Paul Nickerson

Easter Egg Air Layers

In Uncategorized on October 16, 2012 at 8:41 pm

In the past I have posted about the method of air layering to propagate woody shrubs such as arborvitae. If you are interested in the details of that process, they can be found here. In this post I would like to show you all a new style of air layering that I recently used to propagate Golden Dwarf Arborvitae. The standard method of air layer involves plastic sheets, twist ties, and aluminum foil. While this method is effective when starting a small number of layers, it gets slightly over-whelming when doing mass propagation.

While sitting tucked between two tree with a roll of foil and squares cut from a garbage bag, I thought about how wonderful it would be to have a solid sphere that I could use to snap around the tree to remove the need for plastic sheets… Easter Eggs.

Using tin snips I cut two squares from the edges of one half of the egg. This would allow the egg to be snapped around the branch being layered. I prepared all of the eggs to fit a 1/4 inch branch. For larger branches I simply cut the holes larger as needed.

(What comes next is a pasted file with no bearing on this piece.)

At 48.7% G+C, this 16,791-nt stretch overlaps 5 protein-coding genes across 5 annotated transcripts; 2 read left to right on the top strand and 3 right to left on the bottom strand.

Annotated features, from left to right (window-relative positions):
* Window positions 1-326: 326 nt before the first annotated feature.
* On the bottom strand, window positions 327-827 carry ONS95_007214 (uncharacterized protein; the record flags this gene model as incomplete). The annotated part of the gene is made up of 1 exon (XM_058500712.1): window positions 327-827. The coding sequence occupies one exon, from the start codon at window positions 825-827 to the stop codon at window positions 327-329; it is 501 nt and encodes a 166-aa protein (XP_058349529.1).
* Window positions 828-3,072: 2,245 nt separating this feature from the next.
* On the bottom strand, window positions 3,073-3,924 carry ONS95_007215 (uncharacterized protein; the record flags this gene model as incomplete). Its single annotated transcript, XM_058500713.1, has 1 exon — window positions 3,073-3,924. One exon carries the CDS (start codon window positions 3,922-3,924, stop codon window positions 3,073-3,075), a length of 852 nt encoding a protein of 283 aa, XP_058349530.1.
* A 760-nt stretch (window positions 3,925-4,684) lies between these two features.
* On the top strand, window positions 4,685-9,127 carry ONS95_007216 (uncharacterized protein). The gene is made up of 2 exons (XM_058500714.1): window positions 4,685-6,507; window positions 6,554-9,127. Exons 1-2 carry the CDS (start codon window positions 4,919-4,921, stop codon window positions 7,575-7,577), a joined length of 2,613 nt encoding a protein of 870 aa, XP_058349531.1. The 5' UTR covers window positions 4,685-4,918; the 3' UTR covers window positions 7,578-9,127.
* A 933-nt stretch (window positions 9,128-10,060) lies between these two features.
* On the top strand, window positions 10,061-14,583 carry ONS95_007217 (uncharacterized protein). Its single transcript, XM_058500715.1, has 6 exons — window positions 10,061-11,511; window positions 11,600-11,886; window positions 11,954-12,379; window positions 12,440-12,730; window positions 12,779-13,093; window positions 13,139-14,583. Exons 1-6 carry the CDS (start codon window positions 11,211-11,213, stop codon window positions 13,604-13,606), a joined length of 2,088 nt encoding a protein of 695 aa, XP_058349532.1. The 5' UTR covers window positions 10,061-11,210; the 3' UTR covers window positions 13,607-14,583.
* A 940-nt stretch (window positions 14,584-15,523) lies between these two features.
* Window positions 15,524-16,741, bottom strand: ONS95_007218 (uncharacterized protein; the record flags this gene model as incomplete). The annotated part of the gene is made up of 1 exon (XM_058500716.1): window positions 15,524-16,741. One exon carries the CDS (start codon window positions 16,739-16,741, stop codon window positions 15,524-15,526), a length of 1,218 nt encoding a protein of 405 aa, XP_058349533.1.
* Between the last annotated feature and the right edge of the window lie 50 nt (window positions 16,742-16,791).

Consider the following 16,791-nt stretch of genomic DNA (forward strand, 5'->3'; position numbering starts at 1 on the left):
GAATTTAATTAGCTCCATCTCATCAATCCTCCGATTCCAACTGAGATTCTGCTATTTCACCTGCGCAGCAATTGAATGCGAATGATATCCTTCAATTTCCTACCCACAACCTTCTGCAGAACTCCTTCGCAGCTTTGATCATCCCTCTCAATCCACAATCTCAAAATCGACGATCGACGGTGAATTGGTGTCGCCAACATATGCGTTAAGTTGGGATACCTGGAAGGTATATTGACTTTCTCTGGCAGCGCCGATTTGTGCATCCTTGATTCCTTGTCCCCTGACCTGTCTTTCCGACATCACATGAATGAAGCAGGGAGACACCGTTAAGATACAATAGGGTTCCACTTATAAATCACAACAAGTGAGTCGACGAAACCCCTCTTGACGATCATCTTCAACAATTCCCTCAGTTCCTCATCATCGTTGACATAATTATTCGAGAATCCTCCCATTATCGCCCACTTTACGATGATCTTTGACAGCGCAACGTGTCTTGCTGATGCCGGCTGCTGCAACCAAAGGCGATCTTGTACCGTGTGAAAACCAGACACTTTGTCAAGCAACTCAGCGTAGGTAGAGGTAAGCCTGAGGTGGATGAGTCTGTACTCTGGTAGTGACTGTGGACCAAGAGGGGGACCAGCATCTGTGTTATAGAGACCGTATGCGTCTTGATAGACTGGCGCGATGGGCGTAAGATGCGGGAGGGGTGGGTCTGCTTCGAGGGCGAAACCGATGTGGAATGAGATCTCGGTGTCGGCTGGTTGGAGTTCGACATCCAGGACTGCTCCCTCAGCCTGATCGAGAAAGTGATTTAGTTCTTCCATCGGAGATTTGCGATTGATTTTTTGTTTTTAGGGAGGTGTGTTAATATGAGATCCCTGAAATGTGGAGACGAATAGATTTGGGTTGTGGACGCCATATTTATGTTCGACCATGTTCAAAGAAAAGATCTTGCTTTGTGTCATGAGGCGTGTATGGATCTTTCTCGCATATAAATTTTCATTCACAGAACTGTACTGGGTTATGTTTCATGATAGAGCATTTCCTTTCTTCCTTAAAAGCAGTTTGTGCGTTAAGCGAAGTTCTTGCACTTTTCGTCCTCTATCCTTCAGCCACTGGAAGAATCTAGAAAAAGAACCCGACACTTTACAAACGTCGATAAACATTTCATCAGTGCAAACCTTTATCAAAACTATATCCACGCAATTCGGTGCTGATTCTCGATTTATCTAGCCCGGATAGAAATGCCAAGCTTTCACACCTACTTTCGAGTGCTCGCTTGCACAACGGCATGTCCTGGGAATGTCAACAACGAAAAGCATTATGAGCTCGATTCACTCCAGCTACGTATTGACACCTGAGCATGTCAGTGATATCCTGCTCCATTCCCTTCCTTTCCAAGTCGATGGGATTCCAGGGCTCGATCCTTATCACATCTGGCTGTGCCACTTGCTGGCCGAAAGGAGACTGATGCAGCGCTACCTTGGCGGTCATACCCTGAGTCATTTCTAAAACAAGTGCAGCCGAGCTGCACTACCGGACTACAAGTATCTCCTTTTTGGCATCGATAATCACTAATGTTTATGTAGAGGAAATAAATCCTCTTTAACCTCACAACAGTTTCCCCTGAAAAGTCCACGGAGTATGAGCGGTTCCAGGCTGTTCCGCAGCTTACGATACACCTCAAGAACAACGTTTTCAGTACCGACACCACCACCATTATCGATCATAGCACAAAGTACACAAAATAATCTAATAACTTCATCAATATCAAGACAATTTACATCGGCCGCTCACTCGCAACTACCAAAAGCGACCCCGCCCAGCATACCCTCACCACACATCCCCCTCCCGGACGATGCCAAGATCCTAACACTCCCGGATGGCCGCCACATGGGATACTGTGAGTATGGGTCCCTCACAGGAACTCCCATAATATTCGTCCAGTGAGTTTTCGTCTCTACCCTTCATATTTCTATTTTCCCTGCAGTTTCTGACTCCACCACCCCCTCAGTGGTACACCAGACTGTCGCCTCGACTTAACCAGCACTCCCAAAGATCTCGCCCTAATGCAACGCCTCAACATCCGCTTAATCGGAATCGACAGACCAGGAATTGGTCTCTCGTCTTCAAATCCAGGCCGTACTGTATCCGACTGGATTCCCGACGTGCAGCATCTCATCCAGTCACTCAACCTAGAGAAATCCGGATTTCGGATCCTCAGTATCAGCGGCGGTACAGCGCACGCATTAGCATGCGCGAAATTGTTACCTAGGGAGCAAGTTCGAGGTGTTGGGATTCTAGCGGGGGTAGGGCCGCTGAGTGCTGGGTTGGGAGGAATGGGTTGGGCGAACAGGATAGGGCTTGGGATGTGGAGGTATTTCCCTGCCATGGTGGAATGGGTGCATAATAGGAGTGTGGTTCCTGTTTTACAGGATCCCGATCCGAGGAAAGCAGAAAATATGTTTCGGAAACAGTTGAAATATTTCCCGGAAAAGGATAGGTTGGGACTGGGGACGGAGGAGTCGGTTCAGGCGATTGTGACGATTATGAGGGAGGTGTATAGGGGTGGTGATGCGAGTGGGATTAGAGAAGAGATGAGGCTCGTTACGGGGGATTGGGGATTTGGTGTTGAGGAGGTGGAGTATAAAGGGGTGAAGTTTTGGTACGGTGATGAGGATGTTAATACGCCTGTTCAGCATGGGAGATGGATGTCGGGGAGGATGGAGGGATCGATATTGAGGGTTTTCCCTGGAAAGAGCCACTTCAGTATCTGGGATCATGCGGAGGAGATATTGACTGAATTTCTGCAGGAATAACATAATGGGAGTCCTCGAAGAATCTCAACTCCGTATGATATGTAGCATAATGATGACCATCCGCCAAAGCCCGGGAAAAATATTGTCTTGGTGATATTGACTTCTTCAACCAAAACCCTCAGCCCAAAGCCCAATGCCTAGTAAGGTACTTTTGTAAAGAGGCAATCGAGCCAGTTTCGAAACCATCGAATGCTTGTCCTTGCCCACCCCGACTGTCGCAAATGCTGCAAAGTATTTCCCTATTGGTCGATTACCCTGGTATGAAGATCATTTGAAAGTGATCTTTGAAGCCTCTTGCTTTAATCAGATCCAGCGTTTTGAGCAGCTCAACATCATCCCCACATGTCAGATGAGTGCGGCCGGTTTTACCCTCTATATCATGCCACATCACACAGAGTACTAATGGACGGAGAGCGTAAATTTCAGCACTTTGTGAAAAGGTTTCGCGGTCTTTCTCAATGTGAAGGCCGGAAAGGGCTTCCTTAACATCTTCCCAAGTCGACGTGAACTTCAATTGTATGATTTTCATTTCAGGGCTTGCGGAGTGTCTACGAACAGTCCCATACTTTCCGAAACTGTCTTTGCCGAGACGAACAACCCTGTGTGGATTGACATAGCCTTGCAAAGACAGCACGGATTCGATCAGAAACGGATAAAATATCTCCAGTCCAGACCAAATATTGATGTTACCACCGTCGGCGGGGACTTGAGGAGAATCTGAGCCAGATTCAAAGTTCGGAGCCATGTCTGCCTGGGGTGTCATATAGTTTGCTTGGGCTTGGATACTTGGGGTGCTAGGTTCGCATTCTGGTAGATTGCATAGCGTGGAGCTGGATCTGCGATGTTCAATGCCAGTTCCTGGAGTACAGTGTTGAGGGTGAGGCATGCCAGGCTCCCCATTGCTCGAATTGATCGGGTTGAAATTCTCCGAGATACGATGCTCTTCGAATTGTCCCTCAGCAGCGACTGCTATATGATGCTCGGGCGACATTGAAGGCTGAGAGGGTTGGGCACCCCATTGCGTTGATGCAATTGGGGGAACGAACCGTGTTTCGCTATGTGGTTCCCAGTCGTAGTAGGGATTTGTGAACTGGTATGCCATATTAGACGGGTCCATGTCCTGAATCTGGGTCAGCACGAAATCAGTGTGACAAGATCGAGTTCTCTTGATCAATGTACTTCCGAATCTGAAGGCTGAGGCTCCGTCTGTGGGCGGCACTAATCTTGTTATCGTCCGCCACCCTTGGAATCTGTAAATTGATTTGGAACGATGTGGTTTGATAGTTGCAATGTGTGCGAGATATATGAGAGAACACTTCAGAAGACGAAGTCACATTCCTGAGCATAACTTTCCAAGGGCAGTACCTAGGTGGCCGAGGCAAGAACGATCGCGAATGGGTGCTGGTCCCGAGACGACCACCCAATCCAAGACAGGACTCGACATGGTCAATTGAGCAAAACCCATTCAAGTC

After making the necessary cuts and bark removal on the branched, the eggs are stuffed with moist sphagnum moss and snapped around the branch; no plastic squares, no twist ties. to ensure these eggs stayed in place, I continued to use the aluminum foil wrap around each egg.

When doing these layers, I did some of them with plastic and used the egg method for others. What was very interesting to note was that the majority of the standard layers, using plastic sheets, dried out and hindered development of roots. All of the plastic egg layers remained moist up until I removed them from the parent plant, aiding in root development.

 

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